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The Tale of Birdsong Brewing

Eggs for beer. That’s what started it all. In the late 2000s, Conor Robinson delved into the world of beer homebrewing as a hobbyist. His good friends, Chris and Tara Goulet had a hobby of their own: keeping chickens for the farm fresh eggs. Naturally, a quid pro quo of eggs-for-beer ensued, and an idea was hatched. 

Chris Goulet was working a corporate job in 2010 but was looking for an outlet for his passions. Tara, a manager at the same bakery where Robinson worked, and not a stranger to the small business world, wanted a break from her role too. Conor Robinson was her colleague, and he also found himself seeking change. They decided there could be a brainchild at the center of all their respective desires: a local craft brewery — a watering hole for people to call home. Fast forward 11 years and Birdsong Brewing is one of Charlotte, North Carolina’s premier breweries.

Chris and Tara Goulet // Photo courtesy of Birdsong Brewing

“It was just meant to be a side gig,” said Chris in a short video documentary about the company that they published on their site, “we just opened [Birdsong] as a hobby.” Despite just being a pastime, Chris worked tirelessly on developing a fleshed-out business plan.

Then, he says, he pitched the idea to Conor Robinson of being the head brewer. Quickly, the plan became a reality.

“Conor’s philosophy is way more focused on balance,” Chris said, “so he is going to come out with a beer that is delicious…but doesn’t like, punch you in the face,” he says with a chuckle. “It’s not trying to be over the top and gimmicky.” 

Photo courtesy of Birdsong Brewing

The small team’s efforts took off, though. Conor’s passion for unique beers, Tara’s skillset with small business growth and management, and Chris’s knack for the corporate world and business operations all combined to brew something fabulous. 

The company began its unfiltered, craft beer production as draft-only in 2011, and within about 3 years, they needed to expand. Originally in a warehouse space with 4,500 square feet, the three-person team’s business was now demanding more, and they moved to a plot down the road over three times the size, at a whopping 17,000 square feet.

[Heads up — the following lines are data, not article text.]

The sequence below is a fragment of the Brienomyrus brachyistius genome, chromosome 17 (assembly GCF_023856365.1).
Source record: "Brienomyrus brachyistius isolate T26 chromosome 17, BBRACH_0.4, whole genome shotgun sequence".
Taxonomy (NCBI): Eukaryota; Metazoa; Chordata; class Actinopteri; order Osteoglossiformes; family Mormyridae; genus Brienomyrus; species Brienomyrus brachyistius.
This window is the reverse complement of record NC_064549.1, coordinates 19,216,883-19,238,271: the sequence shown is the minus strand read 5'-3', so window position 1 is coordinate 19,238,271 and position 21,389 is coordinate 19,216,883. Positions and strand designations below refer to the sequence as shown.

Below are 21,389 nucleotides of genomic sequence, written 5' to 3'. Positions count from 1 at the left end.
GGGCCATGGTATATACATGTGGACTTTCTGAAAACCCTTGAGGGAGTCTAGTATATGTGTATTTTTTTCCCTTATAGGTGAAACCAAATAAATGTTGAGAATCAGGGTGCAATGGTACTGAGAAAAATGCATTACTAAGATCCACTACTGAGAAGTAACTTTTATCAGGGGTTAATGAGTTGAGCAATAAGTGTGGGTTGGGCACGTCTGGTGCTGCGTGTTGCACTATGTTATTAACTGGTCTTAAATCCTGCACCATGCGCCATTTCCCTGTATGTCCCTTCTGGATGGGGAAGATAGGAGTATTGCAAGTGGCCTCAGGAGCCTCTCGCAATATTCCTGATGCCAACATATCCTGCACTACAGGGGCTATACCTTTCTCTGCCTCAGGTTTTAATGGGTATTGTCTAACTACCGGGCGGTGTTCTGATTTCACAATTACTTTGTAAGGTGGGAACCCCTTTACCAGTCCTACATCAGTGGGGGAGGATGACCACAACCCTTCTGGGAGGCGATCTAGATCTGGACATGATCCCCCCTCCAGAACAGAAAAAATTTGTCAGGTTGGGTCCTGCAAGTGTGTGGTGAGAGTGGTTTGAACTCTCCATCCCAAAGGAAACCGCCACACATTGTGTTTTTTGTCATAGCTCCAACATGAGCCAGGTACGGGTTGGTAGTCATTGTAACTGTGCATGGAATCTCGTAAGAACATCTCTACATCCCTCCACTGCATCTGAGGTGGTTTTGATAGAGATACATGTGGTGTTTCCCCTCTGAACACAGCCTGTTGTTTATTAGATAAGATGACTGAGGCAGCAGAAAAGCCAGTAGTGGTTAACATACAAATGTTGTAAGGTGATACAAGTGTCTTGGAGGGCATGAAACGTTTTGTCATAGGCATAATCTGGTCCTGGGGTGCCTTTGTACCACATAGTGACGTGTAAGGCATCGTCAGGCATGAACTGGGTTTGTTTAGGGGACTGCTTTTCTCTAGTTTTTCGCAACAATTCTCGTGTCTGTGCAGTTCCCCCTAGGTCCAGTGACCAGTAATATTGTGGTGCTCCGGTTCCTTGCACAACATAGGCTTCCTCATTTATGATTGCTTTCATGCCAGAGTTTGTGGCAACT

Birdsong Brewing team atop their brewery’s roof, // Photo courtesy of Birdsong Brewing

Intertwined in their growth has consistently been a thread of sustainability, and a passion for corporate responsibility. “We realized that we could use less water through side streaming” in the brewing process, said Goulet, and most notably, using solar panels on the roof of the building, which Birdsong owns. They have 220 panels on the roof for a 70-kilowatt system, letting the facility harvest about 40% of all of its energy needs. The renewable energy investment saves them about a thousand dollars each month on conventional power bills, and they receive tax credits. 

Photo courtesy of Birdsong Brewing

“I’ve always been really focused on energy sustainability,” Chris said. On one of those outstanding North Carolina days with an abundance of sun, the excess energy is put back on the grid for regional utility supplier Duke Energy, and Birdsong is compensated. 

North Carolina is ranked third in America for solar energy — a major step in reducing greenhouse gas emissions. “We’re not saving the world, but we can set an example,” Chris Goulet said to local news station WSPA. 

Photo courtesy of Birdsong Brewing

By 2014, Birdsong Brewing was seeing huge jumps in production and sales year after year, sometimes exceeding 50% margins. Goulet says the growth is largely driven by their expansion into canning (from what originally was an all-draft operation), and partnership with local grocery chains to expand their customer base. 

Birdsong may have started as a hobby, a side hustle, or a passion project. Since then, however, it has grown into something more – an example of an American small business embracing the future of renewables and the role of environmentalism in a local business. 

“We try to make Birdsong an example of how you can focus on sustainability but still grow a business,” Chris said, later adding, “and, make it fun.” 

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